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08.03.2008 Politics

Capitalise on controversy to clean voters register

By Daily Graphic
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Ghanaians should use the controversy arising from the alleged bloated register in 13 constituencies in the Ashanti Region as an opportunity to thoroughly clean up the voters register, the Dean of the Faculty of Social Studies of the University of Ghana, Legon, Professor Joseph Ayee, has advised.

According to him, the country had been operating with bloated registers since 1992 as a result of the absence of a good database, poor updating of the register and registration by nationals of other countries to vote in our elections.

"The voters register has been bloated over the years. The problem is that we do not have good information on the voting population," he told the Daily Graphic on Friday.

Prof. Ayee advised officials of the various political parties not to be belligerent in discussing election issues but rather "work towards accepting the outcome of the election results".

For instance, he said, all the political parties could collaborate with the Electoral Commission (EC) towards having a credible voters register by encouraging people to have the names of their dead relatives deleted from the register, get those who just attained 18 to register and discourage the registration of nationals of other countries.

Besides, Prof. Ayee said, the parties could team up to help in the training of election officials and ensure order during voting and the counting of votes.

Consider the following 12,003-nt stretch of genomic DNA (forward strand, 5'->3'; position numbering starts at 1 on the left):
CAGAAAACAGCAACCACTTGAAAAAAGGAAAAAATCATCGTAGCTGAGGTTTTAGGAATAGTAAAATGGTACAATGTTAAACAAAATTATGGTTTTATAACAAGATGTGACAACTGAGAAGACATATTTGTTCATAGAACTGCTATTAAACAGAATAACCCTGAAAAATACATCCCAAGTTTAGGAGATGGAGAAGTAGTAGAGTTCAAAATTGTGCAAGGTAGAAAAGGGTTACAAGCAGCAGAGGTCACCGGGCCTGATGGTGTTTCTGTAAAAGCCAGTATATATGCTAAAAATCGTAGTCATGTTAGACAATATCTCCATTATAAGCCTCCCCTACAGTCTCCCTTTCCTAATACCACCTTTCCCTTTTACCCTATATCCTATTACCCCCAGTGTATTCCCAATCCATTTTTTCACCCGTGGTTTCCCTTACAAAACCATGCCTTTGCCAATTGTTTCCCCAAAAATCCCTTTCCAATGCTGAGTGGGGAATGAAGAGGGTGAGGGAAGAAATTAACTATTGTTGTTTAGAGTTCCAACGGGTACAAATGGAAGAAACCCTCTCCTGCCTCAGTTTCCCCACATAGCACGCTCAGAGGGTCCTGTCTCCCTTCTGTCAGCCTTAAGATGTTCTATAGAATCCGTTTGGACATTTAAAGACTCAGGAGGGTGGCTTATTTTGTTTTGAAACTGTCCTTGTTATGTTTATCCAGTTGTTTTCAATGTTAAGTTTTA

"The parties should iron out their differences and ensure that the electoral process is on course," he stressed.

The political scientist said the voters register was an important aspect of the electoral process and indicated that a bloated register could give a false impression of real voters.

He said if people doubted the credibility of the register, they might not agree with election results and that might result in violence.

Prof. Ayee noted that the absence of national identity cards was a contributory factor to the bloated voters register, since nationals of neighbouring countries with similar features as Ghanaians could be mistaken for Ghanaians and allowed to register.

He, therefore, stressed the need for national ID cards to be issued to facilitate the registration of voters, adding that "the national ID cards will enable us to clean the voters register".

Prof. Ayee said the National Democratic Congress (NDC) was not the first political party to raise issues over the voters register and noted that other political parties had, at different times, raised one concern or another.

He, therefore, called for an objective look at the issue.

Prof. Ayee said the fact that the NDC had raised issue with the register "shows that the political parties are alive to their task", and that the fact that the EC could give information out upon request was a "healthy sign of democracy".

On President Kufuor's challenge to the EC to ensure credible elections, Prof. Ayee said the call was "very important and reassuring" in line with current developments on the alleged voters register. Besides, he said, the call re-echoed what people said of the EC and it would consequently make the commission alive to its responsibilities.

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